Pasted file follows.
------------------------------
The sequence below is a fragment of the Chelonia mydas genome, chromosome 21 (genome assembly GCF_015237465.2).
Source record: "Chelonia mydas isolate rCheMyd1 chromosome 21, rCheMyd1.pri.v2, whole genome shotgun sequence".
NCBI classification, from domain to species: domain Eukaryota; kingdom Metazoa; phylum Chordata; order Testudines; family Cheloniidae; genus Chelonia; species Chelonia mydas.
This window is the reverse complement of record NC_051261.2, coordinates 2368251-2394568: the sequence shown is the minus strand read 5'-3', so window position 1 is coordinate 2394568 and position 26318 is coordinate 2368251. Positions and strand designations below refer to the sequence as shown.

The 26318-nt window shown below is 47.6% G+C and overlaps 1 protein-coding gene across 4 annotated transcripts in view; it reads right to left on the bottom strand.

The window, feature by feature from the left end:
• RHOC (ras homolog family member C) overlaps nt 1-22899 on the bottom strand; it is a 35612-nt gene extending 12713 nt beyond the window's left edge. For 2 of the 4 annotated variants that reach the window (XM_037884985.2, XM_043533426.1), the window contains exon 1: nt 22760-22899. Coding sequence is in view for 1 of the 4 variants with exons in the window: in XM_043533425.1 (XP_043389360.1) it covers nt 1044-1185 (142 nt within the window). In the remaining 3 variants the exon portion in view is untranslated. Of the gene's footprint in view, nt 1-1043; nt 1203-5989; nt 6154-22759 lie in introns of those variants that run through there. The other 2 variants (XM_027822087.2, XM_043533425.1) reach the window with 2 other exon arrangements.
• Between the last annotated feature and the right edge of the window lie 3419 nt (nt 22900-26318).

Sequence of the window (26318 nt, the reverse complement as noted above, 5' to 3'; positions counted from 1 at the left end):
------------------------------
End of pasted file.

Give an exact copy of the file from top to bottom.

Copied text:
The sequence below is a fragment of the Chelonia mydas genome, chromosome 21 (genome assembly GCF_015237465.2).
Source record: "Chelonia mydas isolate rCheMyd1 chromosome 21, rCheMyd1.pri.v2, whole genome shotgun sequence".
NCBI classification, from domain to species: domain Eukaryota; kingdom Metazoa; phylum Chordata; order Testudines; family Cheloniidae; genus Chelonia; species Chelonia mydas.
This window is the reverse complement of record NC_051261.2, coordinates 2368251-2394568: the sequence shown is the minus strand read 5'-3', so window position 1 is coordinate 2394568 and position 26318 is coordinate 2368251. Positions and strand designations below refer to the sequence as shown.

The 26318-nt window shown below is 47.6% G+C and overlaps 1 protein-coding gene across 4 annotated transcripts in view; it reads right to left on the bottom strand.

The window, feature by feature from the left end:
• RHOC (ras homolog family member C) overlaps nt 1-22899 on the bottom strand; it is a 35612-nt gene extending 12713 nt beyond the window's left edge. For 2 of the 4 annotated variants that reach the window (XM_037884985.2, XM_043533426.1), the window contains exon 1: nt 22760-22899. Coding sequence is in view for 1 of the 4 variants with exons in the window: in XM_043533425.1 (XP_043389360.1) it covers nt 1044-1185 (142 nt within the window). In the remaining 3 variants the exon portion in view is untranslated. Of the gene's footprint in view, nt 1-1043; nt 1203-5989; nt 6154-22759 lie in introns of those variants that run through there. The other 2 variants (XM_027822087.2, XM_043533425.1) reach the window with 2 other exon arrangements.
• Between the last annotated feature and the right edge of the window lie 3419 nt (nt 22900-26318).

Sequence of the window (26318 nt, the reverse complement as noted above, 5' to 3'; positions counted from 1 at the left end):